NHS chief executive claims he is 'confident' £2.8bn NHS capital investment 'is real'

Published: 14-Oct-2019

Simon Stevens tells IHEEM Annual Conference new hospitals will come to fruition

The head of the NHS has offered reassurances that the capital funding promised by the Government to build new hospitals and improve existing healthcare estates across England will come to fruition.

In his keynote address to the IHEEM Annual Conference in Manchester last week, Simon Stevens, chief executive of NHS England, responded to concerns that the announcement of a £2.8billion capital building programme might be an ‘empty promise’ and ‘too little too late’ to meet the needs of the NHS estate moving forward.

He told the conference: “I am confident the money is real.

“Once we said there would be a new hospital in a certain area; this was given press coverage and local people now expect it to happen.

“We now need to get on with scoping these projects as soon as possible so we can keep the momentum going.”

Estates directors and their partners have kept the show on the road over the past 5-10 years during lean times in terms of resources

And he said estates and facilities experts would be central to delivering on the promises, adding: “Estates directors and their partners have kept the show on the road over the past 5-10 years during lean times in terms of resources.

“A lot of work has been done to keep services safe and we need to get the capital available to deal with operating pressures and backlog maintenance.

“Also, we are going to kick-start the community upgrade programmes that we have not had over the past decade and it is going to have to be done differently to how we are used to doing it.

“The Prime Minister has been talking about it in recent days and we have kicked off that investment programme and there will be more to follow I’m sure.

“Between 1997-2008 we had eight or nine large PFI schemes a year. Now we are recognising we are going to have to use public investment to really make a change.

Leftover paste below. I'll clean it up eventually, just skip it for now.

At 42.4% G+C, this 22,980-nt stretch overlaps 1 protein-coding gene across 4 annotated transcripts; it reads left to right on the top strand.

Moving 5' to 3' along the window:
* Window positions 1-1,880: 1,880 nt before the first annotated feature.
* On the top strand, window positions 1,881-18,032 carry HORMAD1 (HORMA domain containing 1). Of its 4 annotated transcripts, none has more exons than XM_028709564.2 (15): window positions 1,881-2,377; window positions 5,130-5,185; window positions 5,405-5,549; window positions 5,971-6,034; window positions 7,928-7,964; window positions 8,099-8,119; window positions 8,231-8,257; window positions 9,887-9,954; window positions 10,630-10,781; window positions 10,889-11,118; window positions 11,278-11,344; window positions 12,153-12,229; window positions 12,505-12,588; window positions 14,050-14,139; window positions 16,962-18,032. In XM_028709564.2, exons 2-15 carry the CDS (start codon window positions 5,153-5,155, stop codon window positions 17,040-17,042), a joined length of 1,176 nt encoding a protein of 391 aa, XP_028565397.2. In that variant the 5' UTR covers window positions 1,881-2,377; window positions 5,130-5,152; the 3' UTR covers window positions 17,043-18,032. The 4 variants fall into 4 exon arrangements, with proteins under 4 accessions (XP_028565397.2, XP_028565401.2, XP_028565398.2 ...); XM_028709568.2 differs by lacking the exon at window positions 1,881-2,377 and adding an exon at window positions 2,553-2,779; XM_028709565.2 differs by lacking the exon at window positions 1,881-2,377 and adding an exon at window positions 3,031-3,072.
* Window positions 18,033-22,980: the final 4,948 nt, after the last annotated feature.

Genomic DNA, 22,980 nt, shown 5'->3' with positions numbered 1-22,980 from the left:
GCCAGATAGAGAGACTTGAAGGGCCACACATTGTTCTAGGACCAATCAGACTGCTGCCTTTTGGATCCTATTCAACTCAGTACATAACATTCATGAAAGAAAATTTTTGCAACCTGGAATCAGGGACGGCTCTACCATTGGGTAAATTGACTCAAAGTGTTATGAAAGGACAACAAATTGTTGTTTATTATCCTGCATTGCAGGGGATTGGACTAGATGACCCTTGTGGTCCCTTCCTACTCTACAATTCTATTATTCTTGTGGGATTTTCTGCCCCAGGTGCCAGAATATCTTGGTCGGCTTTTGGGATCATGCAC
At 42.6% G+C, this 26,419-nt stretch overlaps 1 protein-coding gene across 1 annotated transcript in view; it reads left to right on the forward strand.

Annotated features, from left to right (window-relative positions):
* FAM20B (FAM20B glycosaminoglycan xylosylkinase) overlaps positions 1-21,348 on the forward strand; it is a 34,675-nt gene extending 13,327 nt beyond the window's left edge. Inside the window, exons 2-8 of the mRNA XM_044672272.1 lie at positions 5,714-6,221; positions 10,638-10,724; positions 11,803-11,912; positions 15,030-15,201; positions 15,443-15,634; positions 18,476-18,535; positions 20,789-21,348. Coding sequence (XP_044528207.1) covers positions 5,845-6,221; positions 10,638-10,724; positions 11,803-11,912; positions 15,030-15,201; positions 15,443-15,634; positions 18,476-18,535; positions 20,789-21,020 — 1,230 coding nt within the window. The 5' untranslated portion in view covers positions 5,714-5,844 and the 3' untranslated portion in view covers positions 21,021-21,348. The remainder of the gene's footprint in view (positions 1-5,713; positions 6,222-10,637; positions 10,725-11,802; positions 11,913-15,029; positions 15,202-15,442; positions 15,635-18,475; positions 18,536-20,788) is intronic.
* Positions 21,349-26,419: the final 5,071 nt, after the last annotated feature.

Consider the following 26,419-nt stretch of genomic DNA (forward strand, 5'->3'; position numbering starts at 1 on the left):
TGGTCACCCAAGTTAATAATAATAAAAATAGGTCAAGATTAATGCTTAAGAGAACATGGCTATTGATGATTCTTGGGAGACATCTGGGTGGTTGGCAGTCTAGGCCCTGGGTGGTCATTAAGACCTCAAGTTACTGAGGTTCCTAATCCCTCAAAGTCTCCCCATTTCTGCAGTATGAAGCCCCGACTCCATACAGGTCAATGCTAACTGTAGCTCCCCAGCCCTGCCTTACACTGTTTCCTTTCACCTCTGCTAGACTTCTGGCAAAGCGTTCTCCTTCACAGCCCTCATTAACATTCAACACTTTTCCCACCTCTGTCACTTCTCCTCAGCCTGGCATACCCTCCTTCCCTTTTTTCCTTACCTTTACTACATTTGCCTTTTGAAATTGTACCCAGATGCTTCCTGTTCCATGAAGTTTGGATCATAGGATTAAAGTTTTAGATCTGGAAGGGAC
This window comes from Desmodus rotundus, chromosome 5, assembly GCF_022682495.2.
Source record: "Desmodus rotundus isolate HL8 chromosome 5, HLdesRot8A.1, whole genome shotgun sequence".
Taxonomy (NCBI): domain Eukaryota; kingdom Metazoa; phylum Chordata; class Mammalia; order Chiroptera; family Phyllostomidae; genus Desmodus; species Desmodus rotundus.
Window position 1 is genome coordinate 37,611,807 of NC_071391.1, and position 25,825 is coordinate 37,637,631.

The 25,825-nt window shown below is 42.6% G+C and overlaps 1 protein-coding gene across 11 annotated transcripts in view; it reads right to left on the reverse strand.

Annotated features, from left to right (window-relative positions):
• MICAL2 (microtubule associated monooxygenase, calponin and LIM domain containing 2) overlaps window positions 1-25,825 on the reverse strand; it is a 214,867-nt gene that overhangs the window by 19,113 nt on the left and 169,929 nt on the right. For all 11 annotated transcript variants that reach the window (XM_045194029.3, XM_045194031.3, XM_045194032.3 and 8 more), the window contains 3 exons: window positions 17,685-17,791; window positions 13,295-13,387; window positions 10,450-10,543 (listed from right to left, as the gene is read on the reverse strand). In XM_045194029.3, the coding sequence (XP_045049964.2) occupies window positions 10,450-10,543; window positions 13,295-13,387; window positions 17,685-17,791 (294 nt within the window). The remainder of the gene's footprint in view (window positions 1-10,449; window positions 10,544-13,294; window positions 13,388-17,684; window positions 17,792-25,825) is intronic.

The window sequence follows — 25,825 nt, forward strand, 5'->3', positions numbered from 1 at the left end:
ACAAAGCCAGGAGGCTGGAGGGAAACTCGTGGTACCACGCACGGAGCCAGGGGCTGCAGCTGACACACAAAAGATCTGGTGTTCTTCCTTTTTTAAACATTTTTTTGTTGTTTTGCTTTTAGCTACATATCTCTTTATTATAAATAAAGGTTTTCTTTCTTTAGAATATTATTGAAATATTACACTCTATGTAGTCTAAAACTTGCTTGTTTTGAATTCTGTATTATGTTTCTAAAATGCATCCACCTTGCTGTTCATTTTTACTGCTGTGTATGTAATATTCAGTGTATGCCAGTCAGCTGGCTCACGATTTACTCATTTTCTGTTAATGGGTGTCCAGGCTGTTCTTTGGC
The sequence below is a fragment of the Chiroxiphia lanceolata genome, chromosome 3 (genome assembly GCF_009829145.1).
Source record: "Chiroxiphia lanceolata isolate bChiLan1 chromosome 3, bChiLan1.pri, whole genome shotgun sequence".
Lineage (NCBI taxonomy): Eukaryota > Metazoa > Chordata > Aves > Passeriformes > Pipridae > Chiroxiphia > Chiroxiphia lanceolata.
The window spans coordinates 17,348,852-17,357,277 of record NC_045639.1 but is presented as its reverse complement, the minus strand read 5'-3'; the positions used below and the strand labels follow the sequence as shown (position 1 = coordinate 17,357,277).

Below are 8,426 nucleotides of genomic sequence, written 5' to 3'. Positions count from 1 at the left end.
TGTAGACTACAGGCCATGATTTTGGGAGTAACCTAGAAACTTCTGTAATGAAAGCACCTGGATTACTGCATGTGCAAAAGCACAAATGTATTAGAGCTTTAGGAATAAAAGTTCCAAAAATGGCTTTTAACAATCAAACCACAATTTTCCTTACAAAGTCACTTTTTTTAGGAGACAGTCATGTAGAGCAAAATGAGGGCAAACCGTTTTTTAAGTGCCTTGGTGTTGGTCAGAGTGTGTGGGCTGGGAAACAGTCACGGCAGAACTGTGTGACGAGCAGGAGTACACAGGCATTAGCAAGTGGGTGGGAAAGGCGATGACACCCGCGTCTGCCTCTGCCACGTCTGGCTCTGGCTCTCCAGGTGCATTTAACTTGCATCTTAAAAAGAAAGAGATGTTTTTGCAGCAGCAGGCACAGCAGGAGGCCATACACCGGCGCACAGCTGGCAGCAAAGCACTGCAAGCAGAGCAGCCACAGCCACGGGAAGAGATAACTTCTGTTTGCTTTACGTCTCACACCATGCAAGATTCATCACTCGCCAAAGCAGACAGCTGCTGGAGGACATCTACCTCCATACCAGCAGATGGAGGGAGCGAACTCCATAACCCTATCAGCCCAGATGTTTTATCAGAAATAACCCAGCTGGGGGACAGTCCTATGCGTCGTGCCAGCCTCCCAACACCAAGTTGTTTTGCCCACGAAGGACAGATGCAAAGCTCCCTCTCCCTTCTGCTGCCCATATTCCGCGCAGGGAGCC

“And estates teams will be essential in delivering this, and we do not just want more of the same.

“Healthcare is changing and technology brings more opportunities.

“We want to do something far more radical and technology is helping with that.”

His comments came just a matter of days after Boris Johnson announced a £2.8billion investment that gives six new large hospitals the funding to push ahead, with plans to deliver them by 2025.

We need to get on with scoping these projects as soon as possible so we can keep the momentum going

A further 21 schemes were also been given the green light, with the seed funding they need to develop their business cases and with the aim of delivering between 2025-2030.

In total this programme, the Government claimed, involves more than 40 hospital building projects as some schemes involve the development of more than one hospital site.

But Richard Murray, chief executive of the health think tank, The King’s Fund, had said of the plans: “On the face of it, the various schemes being pledged by the Government certainly sound like substantial investment. But these piecemeal announcements are not the same as having a proper, multi-year capital funding plan.

“The lack of clarity around how the new schemes have been selected, and how the pledges fit within the Department for Health and Social Care’s overall financial settlement, makes it difficult to tell how generous the Government is being.”

And he added: “The announcement focuses on new schemes at acute hospitals, but a longer-term investment programme is also needed to tackle the £6billion NHS maintenance backlog, upgrade GP surgeries that are no longer fit for purpose, and modernise the NHS so it can take advantage of new technology, particularly given the ambitions of the NHS Long-Term Plan to develop facilities in the community.

“If the government really wants get the best value out of this new capital spending; it will need considering alongside a comprehensive plan to tackle staffing shortages in both the NHS and social care, future plans for public health spending, and investment in social care, to help keep people well for as long as possible and out of hospital when they don’t need to be there.”

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